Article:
1946 Buick Special Model 41
8-cyl. 248cid/110hp 2bbl
With an experienced team and a lot of data.
When World War II ended, the automotive manufacturer’s dream of “pent-up demand” was realized. Buick was in a particularly good position since it had redesigned much of its line for 1942, and these cars were lightly face-lifted and re-trimmed for the post-war boom.
Gone were the prewar Century and Limited lines, but the 121-inch wheelbase, entry-level Special returned with a two-door sedanet and a four-door sedan. The only available engine was the 248-cid straight-eight motor that delivered 110 hp and was mated to a three-speed manual transmission. Prices were right around $1,550, making the Special approximately $500 cheaper than the Buick Super. Even so, with only two body styles, a smaller size, and minimal features, fewer than 3,000 buyers opted for the base Special.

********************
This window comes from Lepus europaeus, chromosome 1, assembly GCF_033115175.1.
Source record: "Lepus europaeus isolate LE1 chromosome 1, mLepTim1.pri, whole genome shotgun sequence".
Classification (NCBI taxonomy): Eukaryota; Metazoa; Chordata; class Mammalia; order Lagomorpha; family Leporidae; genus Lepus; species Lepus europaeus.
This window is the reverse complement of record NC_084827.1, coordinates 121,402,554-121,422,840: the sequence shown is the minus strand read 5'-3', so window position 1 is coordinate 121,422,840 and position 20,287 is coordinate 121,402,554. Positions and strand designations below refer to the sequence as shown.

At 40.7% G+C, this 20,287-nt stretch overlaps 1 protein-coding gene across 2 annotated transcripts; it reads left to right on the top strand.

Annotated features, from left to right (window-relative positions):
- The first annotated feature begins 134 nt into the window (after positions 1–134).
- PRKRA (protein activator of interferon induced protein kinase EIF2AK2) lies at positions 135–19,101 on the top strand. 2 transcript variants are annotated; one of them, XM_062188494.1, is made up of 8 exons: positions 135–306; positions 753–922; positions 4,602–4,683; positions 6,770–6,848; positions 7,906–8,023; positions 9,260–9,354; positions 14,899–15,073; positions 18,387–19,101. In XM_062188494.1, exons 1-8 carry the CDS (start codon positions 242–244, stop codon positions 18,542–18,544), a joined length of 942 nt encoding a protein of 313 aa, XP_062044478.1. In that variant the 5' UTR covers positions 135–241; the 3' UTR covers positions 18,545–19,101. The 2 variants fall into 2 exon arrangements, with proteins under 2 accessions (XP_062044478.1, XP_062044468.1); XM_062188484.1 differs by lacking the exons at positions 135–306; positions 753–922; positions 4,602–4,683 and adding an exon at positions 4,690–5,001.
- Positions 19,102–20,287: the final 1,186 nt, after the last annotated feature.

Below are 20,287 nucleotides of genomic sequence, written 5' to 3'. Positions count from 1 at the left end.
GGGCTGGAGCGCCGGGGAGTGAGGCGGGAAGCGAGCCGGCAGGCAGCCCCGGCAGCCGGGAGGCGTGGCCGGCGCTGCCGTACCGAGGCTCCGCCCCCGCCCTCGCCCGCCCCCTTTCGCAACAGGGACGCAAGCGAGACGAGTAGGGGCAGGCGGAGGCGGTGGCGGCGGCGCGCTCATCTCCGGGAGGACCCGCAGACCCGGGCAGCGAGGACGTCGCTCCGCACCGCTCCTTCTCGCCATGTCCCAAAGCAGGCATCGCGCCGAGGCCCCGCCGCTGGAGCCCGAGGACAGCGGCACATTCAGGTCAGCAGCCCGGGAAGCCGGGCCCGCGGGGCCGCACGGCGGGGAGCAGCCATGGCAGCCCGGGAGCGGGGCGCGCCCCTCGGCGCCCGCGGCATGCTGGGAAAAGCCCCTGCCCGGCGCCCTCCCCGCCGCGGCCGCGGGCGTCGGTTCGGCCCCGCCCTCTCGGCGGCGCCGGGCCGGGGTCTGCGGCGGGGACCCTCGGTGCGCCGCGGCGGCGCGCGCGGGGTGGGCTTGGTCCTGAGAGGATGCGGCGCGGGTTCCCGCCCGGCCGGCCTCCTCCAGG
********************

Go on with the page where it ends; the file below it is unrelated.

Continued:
Demand for new cars was still strong and little was changed for the next three model years, except for a more handsome grille. The rest of the Buick lineup was restyled for the 1949 model year, but the Special retained its earlier design. The only significant change was the introduction of the Dynaflow automatic transmission, which appeared on the Roadmaster the previous year.
Post-war Buicks remain a practical and handsome example of curvaceous 1940s styling. They are spacious and comfortable, albeit with a rather soft ride. Many parts were shared across the line, making ownership relatively straightforward. The only Achilles heel is the Dynaflow transmission, which is reliable but inclined to leak at the rear seal. Since the rear axle is a torque-tube arrangement, it must be unbolted to repair the transmission, which makes it labor intensive. Due to the involved nature of the work, many owners opt to replace the rear shaft bushing at the same time to head trouble off. All the same, even though the Super isn’t the first postwar Buick to spring to mind for most enthusiasts, the sedans and sedanets are particularly affordable and representative of 1940s American motoring, and a fine choice for anyone interested in the era.